For lack of a better ending: that’s all, the end, and goodnight.

LoToJa

Well, it’s probably about time I told you how the story ends right??

Short Version: I made it to Alpine–mile 160 of the ride.   I did not make it the full 206 miles.  I felt great most of the day, I simply ran out of time and daylight.  There was a nasty game changing headwind from mile 110 on that slowed us down a lot. The ride was a blast, so beautiful, an awesome experience, and I’m so happy with and proud of how far I made it!  Tanner had mechanical and stomach issues and made it to Afton, mile 125 and I’m so proud of him too!

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And now the long version, leg by leg:

Logan to Preston–33 miles

I was so nervous.  During the first 2 miles I thought I was going to die.  We started out much faster than I was expecting and I literally could not catch my dad to save my life.   Did I ever mention we were riding this with my dad?  He does it every year-I think this was #9.  There was a mix-up with our start-times and his riding buddy Dave ended up starting 1/2 an hour earlier than us and we were supposed to catch up and meet up with him at one of the stops.  Anyway– I couldn’t catch up with my dad and my heart rate was completely out of control.  A lot of training and rides like this is watching your heart rate monitor and staying in certain zones to make sure that you’re not working too hard early on and zapping all your energy.  So I was very conscious of where my heart rate was and where it should be and it was already ballparks beyond numbers that they had told me “don’t ever ever hit your red zone or you will not finish”  So that freaked me out and right off the bat I was thinking OH NO this is going to be bad.  But it got better fast.  We slowed down, my heart rate got semi under control, and I got over my nerves and started having fun.

When we got to the first feed zone we found out our support crew (my mom and little brother Ryan)  had run out of gas and weren’t there.   Ha.  There are support crew feed zones and neutral feed zones (meaning no support crew vehicles, only event-run tables/drinks/food) and the next support crew feed zone wasn’t until Afton, another 100 miles, which is stupid, don’t ask me why, but that means I didn’t even see them or all the food and bottles I had carefully and stressfully packed until about mile 120

Preston to Strawberry

Lots of hills.  I was feeling completely awesome because I was with a couple of men who weigh significantly more than me and have a lot more work to do climbing those hills.  So I’m basically taking a break climbing what is supposed to be the hardest part of the course, thinking very positive thoughts like I am totally making it all the way.  Tanner is having the opposite experience.  BYU outdoors unlimited had tuned-up our bikes and is going to get a not very nice visit from me tomorrow because they messed up something on Tanner’s bike and it wouldn’t stay in the very lowest gear, making it ridiculously hard for him to make it up those hills.  He also developed a stomach cramp that he couldn’t get rid of.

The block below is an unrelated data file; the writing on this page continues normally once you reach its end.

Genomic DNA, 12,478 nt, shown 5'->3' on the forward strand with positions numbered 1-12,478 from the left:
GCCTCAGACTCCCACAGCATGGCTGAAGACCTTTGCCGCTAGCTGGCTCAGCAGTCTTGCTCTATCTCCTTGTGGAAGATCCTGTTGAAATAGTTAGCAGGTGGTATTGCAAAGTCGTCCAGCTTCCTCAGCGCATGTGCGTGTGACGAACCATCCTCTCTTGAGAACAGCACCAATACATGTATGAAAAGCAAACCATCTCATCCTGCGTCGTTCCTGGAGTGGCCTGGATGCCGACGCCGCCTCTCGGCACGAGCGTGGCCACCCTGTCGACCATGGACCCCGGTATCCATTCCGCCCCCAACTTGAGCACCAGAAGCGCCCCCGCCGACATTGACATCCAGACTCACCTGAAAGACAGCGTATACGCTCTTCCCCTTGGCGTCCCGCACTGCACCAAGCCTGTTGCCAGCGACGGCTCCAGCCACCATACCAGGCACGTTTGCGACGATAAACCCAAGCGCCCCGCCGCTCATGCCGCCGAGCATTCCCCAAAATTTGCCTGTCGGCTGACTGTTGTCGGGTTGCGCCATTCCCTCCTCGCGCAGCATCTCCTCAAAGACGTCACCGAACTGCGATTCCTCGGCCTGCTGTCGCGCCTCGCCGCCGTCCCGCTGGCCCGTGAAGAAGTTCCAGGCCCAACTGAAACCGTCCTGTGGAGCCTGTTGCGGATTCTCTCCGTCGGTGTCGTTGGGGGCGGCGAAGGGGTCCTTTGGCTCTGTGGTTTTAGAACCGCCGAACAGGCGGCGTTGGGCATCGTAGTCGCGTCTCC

Strawberry to Montpelier

Almost all steep downhill.  I’m expecting a break and instead–I was working twice as hard as I had been on the hills to try and keep up with the men.  For parts of it, they were literally coasting or barely working while I was pedaling as hard as I possibly could to keep the same speed.  All the while my dad is yelling for me to stay as close as I can to draft behind him.  Weight gives you a ton of momentum on the downhill and flat and I just didn’t have it!

In Montpelier we expected to find a mechanic to look at Tanner bike, but the guy wasn’t there!  It was so frustrating.  There was a station set up with all the tools and everything, and all the volunteers said he’s been there all day and they didn’t know where he was.  We waited a while but had to keep going without getting his problem fixed.

Montpelier to Salt River (mile 110)

We had to leave Tanner behind at mile 98.  His stomach cramp wouldn’t go away and he couldn’t keep up, and we knew we were cutting it close on time and had to book it in order to make it in time.  It was so hard to leave him!  He threw up a lot, couldn’t keep anything down, but still made it up all of the mountains because he is amazing, but didn’t think it would be safe to go on after Afton.

My dad left me behind shortly after Salt River (also know as King/Queen of the mountain,  mile 110 the highest point on the course) because again, I couldn’t keep up on the downhill and he wanted to make sure he got a finishing time.  At this point I was still super confident I could make it all the way. . . .but then I hit the headwind.  First of all, after King/Queen of the Mountain, there is supposedly 50 miles of downhill–NOT SO.  The map and what my dad had told me was insanely deceptive on that point.  It may trend downhill, but it’s mostly flat, and there are quite a few uphill parts (it’s rolling).  So with the headwind,  instead of the 50 miles of coasting and rest I was expecting, it was work, work, work.